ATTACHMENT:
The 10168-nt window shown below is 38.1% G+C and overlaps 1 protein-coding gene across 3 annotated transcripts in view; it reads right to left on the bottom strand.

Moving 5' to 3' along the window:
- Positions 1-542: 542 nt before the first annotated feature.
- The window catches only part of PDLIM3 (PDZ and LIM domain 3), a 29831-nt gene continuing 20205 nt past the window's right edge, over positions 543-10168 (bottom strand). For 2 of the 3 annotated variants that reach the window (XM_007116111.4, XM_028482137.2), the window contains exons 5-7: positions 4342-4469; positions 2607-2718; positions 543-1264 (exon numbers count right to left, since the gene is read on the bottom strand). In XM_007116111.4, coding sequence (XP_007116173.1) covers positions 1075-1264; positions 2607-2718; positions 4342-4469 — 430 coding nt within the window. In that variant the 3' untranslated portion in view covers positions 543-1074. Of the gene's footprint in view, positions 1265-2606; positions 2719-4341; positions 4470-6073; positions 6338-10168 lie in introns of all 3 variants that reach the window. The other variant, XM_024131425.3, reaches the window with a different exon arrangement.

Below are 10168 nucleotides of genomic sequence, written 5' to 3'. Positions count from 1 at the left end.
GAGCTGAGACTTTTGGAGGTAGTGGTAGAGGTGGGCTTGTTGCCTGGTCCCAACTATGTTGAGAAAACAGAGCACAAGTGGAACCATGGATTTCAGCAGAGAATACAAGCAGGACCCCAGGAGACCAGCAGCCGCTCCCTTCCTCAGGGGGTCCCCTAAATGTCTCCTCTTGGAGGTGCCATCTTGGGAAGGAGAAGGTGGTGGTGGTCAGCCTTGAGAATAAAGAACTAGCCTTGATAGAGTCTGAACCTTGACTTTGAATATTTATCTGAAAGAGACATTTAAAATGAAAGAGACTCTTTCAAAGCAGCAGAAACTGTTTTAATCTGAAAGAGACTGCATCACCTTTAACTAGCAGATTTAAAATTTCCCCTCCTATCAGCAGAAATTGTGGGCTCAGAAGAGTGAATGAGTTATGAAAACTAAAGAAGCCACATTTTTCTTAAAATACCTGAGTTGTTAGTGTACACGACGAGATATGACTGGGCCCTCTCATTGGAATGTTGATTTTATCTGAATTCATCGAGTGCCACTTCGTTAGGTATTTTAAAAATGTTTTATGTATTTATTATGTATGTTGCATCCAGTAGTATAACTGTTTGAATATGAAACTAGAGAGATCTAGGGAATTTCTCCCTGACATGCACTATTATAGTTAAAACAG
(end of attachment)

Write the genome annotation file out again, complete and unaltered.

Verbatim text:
The 10168-nt window shown below is 38.1% G+C and overlaps 1 protein-coding gene across 3 annotated transcripts in view; it reads right to left on the bottom strand.

Moving 5' to 3' along the window:
- Positions 1-542: 542 nt before the first annotated feature.
- The window catches only part of PDLIM3 (PDZ and LIM domain 3), a 29831-nt gene continuing 20205 nt past the window's right edge, over positions 543-10168 (bottom strand). For 2 of the 3 annotated variants that reach the window (XM_007116111.4, XM_028482137.2), the window contains exons 5-7: positions 4342-4469; positions 2607-2718; positions 543-1264 (exon numbers count right to left, since the gene is read on the bottom strand). In XM_007116111.4, coding sequence (XP_007116173.1) covers positions 1075-1264; positions 2607-2718; positions 4342-4469 — 430 coding nt within the window. In that variant the 3' untranslated portion in view covers positions 543-1074. Of the gene's footprint in view, positions 1265-2606; positions 2719-4341; positions 4470-6073; positions 6338-10168 lie in introns of all 3 variants that reach the window. The other variant, XM_024131425.3, reaches the window with a different exon arrangement.

Below are 10168 nucleotides of genomic sequence, written 5' to 3'. Positions count from 1 at the left end.
GAGCTGAGACTTTTGGAGGTAGTGGTAGAGGTGGGCTTGTTGCCTGGTCCCAACTATGTTGAGAAAACAGAGCACAAGTGGAACCATGGATTTCAGCAGAGAATACAAGCAGGACCCCAGGAGACCAGCAGCCGCTCCCTTCCTCAGGGGGTCCCCTAAATGTCTCCTCTTGGAGGTGCCATCTTGGGAAGGAGAAGGTGGTGGTGGTCAGCCTTGAGAATAAAGAACTAGCCTTGATAGAGTCTGAACCTTGACTTTGAATATTTATCTGAAAGAGACATTTAAAATGAAAGAGACTCTTTCAAAGCAGCAGAAACTGTTTTAATCTGAAAGAGACTGCATCACCTTTAACTAGCAGATTTAAAATTTCCCCTCCTATCAGCAGAAATTGTGGGCTCAGAAGAGTGAATGAGTTATGAAAACTAAAGAAGCCACATTTTTCTTAAAATACCTGAGTTGTTAGTGTACACGACGAGATATGACTGGGCCCTCTCATTGGAATGTTGATTTTATCTGAATTCATCGAGTGCCACTTCGTTAGGTATTTTAAAAATGTTTTATGTATTTATTATGTATGTTGCATCCAGTAGTATAACTGTTTGAATATGAAACTAGAGAGATCTAGGGAATTTCTCCCTGACATGCACTATTATAGTTAAAACAG